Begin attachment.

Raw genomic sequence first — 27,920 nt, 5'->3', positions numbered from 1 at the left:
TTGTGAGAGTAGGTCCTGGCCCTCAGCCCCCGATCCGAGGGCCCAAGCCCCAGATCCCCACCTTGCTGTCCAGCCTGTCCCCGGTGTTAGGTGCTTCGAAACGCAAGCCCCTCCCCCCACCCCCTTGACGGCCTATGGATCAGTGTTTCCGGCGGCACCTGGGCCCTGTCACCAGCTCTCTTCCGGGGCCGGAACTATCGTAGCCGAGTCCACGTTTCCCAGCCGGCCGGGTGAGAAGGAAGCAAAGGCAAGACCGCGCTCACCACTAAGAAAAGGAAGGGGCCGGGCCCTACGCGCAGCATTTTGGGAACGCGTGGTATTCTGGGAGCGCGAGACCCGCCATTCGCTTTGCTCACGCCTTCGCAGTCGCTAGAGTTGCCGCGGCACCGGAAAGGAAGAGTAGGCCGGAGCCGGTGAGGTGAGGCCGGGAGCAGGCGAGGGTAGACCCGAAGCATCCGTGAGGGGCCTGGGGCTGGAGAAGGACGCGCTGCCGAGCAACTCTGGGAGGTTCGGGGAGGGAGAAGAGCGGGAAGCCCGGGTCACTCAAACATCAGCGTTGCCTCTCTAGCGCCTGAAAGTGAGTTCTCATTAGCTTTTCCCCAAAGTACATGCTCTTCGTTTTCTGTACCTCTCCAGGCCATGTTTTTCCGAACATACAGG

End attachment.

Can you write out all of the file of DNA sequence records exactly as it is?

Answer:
Raw genomic sequence first — 27,920 nt, 5'->3', positions numbered from 1 at the left:
TTGTGAGAGTAGGTCCTGGCCCTCAGCCCCCGATCCGAGGGCCCAAGCCCCAGATCCCCACCTTGCTGTCCAGCCTGTCCCCGGTGTTAGGTGCTTCGAAACGCAAGCCCCTCCCCCCACCCCCTTGACGGCCTATGGATCAGTGTTTCCGGCGGCACCTGGGCCCTGTCACCAGCTCTCTTCCGGGGCCGGAACTATCGTAGCCGAGTCCACGTTTCCCAGCCGGCCGGGTGAGAAGGAAGCAAAGGCAAGACCGCGCTCACCACTAAGAAAAGGAAGGGGCCGGGCCCTACGCGCAGCATTTTGGGAACGCGTGGTATTCTGGGAGCGCGAGACCCGCCATTCGCTTTGCTCACGCCTTCGCAGTCGCTAGAGTTGCCGCGGCACCGGAAAGGAAGAGTAGGCCGGAGCCGGTGAGGTGAGGCCGGGAGCAGGCGAGGGTAGACCCGAAGCATCCGTGAGGGGCCTGGGGCTGGAGAAGGACGCGCTGCCGAGCAACTCTGGGAGGTTCGGGGAGGGAGAAGAGCGGGAAGCCCGGGTCACTCAAACATCAGCGTTGCCTCTCTAGCGCCTGAAAGTGAGTTCTCATTAGCTTTTCCCCAAAGTACATGCTCTTCGTTTTCTGTACCTCTCCAGGCCATGTTTTTCCGAACATACAGG